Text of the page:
“Nope. No,” she shook her head, “I don’t accept that because you aren’t left to your own devices. You are tied to Gwendolyn and me, Caleb and William, and even though you don’t want to admit it—Grim too. I’m sorry that being both things is hard, and maybe you’re scared, but you are just going to have to deal. Go be a boogeyman to all our enemies, Phobos, but when you come back home, you’re just Vladislaus. And you won’t scare her, and you don’t scare me.”
She sat down in the chair with a frustrated huff. Kaylynn had been skilled at freezing him in place with a queenly look of disdain. But Alice was not so reserved. Her emotions were always written plainly across her face, and right now, they said: You are being an imbecile, and it’s annoying me.
But she could not possibly understand the sheer amount of effort it took to be this version of himself—how hard he clung to this newfound empathy and how quickly it might evaporate. Even with the curse, most emotions he simply didn’t—
“I know it takes a lot to go against your instincts, and yes, I will tell you that you’re being a dick, but I don’t expect you to feel the things that come naturally to me. And I won’t ever think you’re a monster, even if you do something monstrous.”
Yes, she did see him. “For a god, you have much faith in a creature who you think is being a dick.”
“What can I say? I’m generous of spirit,” she smiled, beckoning him over.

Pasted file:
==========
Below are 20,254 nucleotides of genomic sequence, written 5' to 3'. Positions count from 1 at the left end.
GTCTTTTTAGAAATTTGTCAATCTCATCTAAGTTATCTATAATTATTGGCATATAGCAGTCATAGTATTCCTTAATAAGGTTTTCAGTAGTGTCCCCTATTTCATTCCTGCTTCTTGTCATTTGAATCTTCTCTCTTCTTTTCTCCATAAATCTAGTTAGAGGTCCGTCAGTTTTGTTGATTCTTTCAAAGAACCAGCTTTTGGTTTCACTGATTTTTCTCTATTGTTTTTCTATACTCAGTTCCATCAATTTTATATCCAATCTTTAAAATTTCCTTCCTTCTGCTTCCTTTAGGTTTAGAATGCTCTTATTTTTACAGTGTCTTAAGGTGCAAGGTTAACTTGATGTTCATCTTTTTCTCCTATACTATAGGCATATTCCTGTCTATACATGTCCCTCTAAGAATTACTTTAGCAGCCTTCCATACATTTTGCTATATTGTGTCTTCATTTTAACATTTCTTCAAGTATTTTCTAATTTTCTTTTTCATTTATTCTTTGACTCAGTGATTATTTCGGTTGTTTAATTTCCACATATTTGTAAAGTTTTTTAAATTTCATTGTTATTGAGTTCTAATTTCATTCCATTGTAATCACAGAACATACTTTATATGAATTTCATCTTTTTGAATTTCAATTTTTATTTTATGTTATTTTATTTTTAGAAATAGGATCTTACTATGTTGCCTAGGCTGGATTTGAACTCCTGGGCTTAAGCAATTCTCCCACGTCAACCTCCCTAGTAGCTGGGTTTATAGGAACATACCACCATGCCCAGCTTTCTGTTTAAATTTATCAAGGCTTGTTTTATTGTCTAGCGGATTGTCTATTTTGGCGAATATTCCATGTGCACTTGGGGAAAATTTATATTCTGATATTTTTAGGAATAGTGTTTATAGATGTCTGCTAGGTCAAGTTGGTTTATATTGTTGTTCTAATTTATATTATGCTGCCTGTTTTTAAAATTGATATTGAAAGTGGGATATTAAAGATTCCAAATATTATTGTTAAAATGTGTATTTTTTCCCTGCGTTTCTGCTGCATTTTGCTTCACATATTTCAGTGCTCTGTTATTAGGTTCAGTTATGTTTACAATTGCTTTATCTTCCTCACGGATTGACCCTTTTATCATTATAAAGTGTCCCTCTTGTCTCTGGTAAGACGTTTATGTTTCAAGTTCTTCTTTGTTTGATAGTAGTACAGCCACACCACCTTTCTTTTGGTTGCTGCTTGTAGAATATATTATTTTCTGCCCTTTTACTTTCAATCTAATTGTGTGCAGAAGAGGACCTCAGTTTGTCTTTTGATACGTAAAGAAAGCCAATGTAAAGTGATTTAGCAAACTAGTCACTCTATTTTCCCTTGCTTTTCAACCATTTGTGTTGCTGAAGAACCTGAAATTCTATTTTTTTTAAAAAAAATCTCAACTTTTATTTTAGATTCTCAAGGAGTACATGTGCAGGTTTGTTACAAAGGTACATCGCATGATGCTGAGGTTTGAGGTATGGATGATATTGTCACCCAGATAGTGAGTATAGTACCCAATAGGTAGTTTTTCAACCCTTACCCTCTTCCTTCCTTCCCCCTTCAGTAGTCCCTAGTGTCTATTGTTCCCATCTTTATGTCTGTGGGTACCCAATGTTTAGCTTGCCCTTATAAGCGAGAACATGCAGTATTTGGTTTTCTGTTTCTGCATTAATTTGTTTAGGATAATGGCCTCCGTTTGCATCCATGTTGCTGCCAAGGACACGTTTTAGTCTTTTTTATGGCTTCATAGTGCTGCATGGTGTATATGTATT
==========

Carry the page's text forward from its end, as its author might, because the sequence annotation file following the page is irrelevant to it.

He leaned down, every nerve ending in his body jolting when he heard the sound of her breath hitch. “You forgot to add Jimmy to that list,” he admonished.
“Yeah, I really don’t understand your commitment to him, but if it makes you happy…” she trailed off, brushing her fingers over his chest. “I don’t know what the Underworld is like, but I do know we aren’t facing it alone, and that makes a lot more things possible.”
He gripped her chin and tilted her head up, kissing her hard. “So that means you’ve decided…?”
“Absolutely nothing,” she laughed. “In my defense, this is usually the point in the tv show where the character has some kind of revelation and everything they need to do is clear to them. But the only thing I’m 100% sure of is that I want you to take off my pants.”
“Who am I to ignore the order of a god?” He clamped down on her neck, drawing out a little plasma, while his hand worked on unbuttoning her jeans. The sound of tiny feet pattering towards the door stopped him. “We have company,” he whispered.
They had mostly righted themselves when Gwendolyn marched into the room, her small face full of suspicion. Vlad hoped she never lost that sharp eye, the world was full of terrors, and his hellion should hold everyone at arm’s length until they proved their worthiness.
“What were you doing?”
“Nothing interesting,” Vlad assured her.
Alice managed to cover her laugh with a cough, “What’s up, kiddo? What do you need?”
She stared at them for a long moment before she finally spoke. “Valeria says ‘Phase One’ is underway.”
“And?” Alice prompted. At Vlad’s confused look, she elaborated, “I know my mother. That’s not the whole sentence.”